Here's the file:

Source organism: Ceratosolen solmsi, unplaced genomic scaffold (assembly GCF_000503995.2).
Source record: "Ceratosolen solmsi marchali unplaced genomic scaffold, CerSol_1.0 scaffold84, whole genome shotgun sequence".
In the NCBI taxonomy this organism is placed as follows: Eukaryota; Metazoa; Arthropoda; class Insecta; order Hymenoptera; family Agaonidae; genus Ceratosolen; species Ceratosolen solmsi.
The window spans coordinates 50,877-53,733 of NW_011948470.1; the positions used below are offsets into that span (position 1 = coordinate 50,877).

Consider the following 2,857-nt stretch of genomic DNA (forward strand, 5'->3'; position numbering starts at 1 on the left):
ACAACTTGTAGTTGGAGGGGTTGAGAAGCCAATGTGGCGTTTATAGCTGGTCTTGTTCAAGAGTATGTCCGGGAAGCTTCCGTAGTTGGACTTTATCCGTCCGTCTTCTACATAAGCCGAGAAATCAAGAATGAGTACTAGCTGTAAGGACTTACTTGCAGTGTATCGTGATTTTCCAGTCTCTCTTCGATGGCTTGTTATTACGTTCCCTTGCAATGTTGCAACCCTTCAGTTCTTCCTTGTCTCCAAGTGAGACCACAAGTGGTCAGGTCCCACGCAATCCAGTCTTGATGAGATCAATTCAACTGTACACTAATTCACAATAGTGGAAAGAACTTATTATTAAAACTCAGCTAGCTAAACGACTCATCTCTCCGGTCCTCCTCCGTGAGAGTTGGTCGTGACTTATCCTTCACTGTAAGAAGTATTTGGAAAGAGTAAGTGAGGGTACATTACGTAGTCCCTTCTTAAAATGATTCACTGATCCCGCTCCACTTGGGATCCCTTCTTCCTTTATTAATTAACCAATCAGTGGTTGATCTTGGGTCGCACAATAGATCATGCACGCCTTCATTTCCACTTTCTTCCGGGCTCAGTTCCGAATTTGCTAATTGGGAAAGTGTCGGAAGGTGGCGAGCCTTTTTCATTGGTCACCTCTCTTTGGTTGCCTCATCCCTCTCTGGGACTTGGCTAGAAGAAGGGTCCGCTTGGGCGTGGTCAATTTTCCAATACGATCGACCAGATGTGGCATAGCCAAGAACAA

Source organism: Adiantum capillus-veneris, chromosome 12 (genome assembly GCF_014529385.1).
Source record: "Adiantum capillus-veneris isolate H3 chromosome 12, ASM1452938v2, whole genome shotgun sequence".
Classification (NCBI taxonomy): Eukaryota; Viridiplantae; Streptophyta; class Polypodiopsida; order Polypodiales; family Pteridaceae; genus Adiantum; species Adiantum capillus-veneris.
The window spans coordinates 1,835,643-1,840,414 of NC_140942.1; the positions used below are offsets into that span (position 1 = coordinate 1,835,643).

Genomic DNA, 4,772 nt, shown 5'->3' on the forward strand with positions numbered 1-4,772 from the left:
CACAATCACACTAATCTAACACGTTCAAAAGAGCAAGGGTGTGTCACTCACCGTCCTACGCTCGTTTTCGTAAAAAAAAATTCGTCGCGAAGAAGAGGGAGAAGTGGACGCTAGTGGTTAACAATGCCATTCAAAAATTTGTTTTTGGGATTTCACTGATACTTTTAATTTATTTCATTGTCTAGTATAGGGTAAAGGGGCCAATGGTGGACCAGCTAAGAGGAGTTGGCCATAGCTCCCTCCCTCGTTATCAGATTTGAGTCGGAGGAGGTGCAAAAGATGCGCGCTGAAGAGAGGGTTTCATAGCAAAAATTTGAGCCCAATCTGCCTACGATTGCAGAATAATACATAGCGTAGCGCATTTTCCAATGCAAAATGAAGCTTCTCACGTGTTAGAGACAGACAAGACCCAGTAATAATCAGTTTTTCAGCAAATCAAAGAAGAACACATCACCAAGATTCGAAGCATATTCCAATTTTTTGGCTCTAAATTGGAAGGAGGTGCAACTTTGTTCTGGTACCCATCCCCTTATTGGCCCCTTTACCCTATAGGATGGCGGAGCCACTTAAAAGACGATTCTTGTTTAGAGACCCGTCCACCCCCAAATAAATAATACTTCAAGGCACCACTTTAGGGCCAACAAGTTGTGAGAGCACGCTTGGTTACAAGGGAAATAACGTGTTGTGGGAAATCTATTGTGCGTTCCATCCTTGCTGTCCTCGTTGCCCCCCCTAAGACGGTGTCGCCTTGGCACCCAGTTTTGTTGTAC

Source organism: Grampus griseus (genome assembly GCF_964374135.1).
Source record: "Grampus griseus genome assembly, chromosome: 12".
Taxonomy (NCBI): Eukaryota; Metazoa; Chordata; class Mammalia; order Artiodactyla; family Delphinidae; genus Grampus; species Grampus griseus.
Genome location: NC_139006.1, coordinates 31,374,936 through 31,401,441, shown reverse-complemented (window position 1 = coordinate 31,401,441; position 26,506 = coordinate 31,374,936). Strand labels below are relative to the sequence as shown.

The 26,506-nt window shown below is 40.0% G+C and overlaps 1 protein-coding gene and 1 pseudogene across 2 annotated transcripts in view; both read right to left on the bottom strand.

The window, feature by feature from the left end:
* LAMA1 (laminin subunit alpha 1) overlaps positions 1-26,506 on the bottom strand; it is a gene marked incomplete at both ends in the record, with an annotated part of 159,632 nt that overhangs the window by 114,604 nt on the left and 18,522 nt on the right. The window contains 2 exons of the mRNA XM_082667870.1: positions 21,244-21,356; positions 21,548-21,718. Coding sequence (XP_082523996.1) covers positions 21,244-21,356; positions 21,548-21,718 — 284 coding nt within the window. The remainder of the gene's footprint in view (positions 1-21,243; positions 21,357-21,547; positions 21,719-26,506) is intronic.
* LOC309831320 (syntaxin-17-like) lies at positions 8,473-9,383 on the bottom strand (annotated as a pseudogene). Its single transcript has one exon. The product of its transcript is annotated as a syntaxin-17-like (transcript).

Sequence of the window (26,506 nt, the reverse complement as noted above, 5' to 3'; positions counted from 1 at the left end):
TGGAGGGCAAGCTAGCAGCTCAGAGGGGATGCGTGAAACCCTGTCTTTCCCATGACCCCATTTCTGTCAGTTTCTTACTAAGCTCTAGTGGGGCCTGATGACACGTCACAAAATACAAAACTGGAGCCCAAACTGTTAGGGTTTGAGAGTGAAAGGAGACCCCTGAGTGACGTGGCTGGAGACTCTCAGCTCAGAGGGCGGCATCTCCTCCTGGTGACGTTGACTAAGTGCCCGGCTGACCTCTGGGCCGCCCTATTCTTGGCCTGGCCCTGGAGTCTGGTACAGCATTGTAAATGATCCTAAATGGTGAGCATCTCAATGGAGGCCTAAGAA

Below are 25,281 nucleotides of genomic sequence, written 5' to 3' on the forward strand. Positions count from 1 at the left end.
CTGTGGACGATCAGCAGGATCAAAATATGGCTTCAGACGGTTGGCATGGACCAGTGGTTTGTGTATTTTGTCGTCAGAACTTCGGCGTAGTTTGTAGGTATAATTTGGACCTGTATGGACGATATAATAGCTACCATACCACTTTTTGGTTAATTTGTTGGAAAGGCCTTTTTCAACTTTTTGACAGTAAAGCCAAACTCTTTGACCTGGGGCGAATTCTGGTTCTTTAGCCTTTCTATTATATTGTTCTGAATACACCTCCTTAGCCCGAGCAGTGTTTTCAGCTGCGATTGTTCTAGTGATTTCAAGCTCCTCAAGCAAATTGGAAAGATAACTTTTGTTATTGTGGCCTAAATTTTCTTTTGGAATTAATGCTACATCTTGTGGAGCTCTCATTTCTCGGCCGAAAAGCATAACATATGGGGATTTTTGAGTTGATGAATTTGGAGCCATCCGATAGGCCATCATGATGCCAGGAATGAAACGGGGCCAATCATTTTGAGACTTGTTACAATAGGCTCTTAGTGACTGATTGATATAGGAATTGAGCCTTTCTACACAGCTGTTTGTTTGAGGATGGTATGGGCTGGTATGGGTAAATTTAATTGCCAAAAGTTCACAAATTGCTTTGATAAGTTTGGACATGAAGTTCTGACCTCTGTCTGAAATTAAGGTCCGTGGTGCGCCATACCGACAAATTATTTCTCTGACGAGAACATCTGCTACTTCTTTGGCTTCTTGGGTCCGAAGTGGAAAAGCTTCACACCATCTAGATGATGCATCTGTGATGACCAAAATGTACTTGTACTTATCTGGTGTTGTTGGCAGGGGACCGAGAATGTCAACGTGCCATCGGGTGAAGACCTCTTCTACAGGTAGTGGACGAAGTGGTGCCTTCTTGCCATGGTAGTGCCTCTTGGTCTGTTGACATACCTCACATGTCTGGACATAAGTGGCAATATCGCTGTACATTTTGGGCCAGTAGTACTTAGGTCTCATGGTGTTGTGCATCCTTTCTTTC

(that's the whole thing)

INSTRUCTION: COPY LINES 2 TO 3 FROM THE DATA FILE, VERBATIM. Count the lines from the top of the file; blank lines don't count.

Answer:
Source record: "Ceratosolen solmsi marchali unplaced genomic scaffold, CerSol_1.0 scaffold84, whole genome shotgun sequence".
In the NCBI taxonomy this organism is placed as follows: Eukaryota; Metazoa; Arthropoda; class Insecta; order Hymenoptera; family Agaonidae; genus Ceratosolen; species Ceratosolen solmsi.